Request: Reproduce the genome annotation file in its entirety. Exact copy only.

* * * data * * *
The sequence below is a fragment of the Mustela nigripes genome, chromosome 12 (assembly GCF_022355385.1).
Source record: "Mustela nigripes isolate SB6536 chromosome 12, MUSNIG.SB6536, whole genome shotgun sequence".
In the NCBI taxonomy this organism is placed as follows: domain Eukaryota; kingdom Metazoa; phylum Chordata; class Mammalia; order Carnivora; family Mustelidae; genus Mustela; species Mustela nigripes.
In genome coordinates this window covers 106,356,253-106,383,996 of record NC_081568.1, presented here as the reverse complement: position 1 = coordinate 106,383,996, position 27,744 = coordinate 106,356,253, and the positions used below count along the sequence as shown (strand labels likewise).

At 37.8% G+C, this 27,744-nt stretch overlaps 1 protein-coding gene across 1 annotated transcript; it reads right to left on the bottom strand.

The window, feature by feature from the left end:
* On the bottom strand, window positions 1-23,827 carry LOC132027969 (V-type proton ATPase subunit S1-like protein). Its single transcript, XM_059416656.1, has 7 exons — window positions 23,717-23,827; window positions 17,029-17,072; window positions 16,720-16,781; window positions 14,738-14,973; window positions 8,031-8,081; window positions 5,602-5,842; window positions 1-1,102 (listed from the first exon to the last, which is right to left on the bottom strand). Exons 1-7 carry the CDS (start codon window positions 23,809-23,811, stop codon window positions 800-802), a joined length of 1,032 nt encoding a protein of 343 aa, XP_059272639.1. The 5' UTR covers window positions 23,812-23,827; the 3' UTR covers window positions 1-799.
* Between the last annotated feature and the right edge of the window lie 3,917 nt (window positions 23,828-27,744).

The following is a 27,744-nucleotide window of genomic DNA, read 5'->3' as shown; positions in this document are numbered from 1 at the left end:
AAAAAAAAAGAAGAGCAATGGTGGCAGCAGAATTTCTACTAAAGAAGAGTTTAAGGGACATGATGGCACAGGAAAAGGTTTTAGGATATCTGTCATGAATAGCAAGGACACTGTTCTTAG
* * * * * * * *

The sequence below is a fragment of the Mustela nigripes genome, chromosome 12 (assembly GCF_022355385.1).
Source record: "Mustela nigripes isolate SB6536 chromosome 12, MUSNIG.SB6536, whole genome shotgun sequence".
In the NCBI taxonomy this organism is placed as follows: domain Eukaryota; kingdom Metazoa; phylum Chordata; class Mammalia; order Carnivora; family Mustelidae; genus Mustela; species Mustela nigripes.
In genome coordinates this window covers 106,356,253-106,383,996 of record NC_081568.1, presented here as the reverse complement: position 1 = coordinate 106,383,996, position 27,744 = coordinate 106,356,253, and the positions used below count along the sequence as shown (strand labels likewise).

At 37.8% G+C, this 27,744-nt stretch overlaps 1 protein-coding gene across 1 annotated transcript; it reads right to left on the bottom strand.

The window, feature by feature from the left end:
* On the bottom strand, window positions 1-23,827 carry LOC132027969 (V-type proton ATPase subunit S1-like protein). Its single transcript, XM_059416656.1, has 7 exons — window positions 23,717-23,827; window positions 17,029-17,072; window positions 16,720-16,781; window positions 14,738-14,973; window positions 8,031-8,081; window positions 5,602-5,842; window positions 1-1,102 (listed from the first exon to the last, which is right to left on the bottom strand). Exons 1-7 carry the CDS (start codon window positions 23,809-23,811, stop codon window positions 800-802), a joined length of 1,032 nt encoding a protein of 343 aa, XP_059272639.1. The 5' UTR covers window positions 23,812-23,827; the 3' UTR covers window positions 1-799.
* Between the last annotated feature and the right edge of the window lie 3,917 nt (window positions 23,828-27,744).

The following is a 27,744-nucleotide window of genomic DNA, read 5'->3' as shown; positions in this document are numbered from 1 at the left end:
AAAAAAAAAGAAGAGCAATGGTGGCAGCAGAATTTCTACTAAAGAAGAGTTTAAGGGACATGATGGCACAGGAAAAGGTTTTAGGATATCTGTCATGAATAGCAAGGACACTGTTCTTAG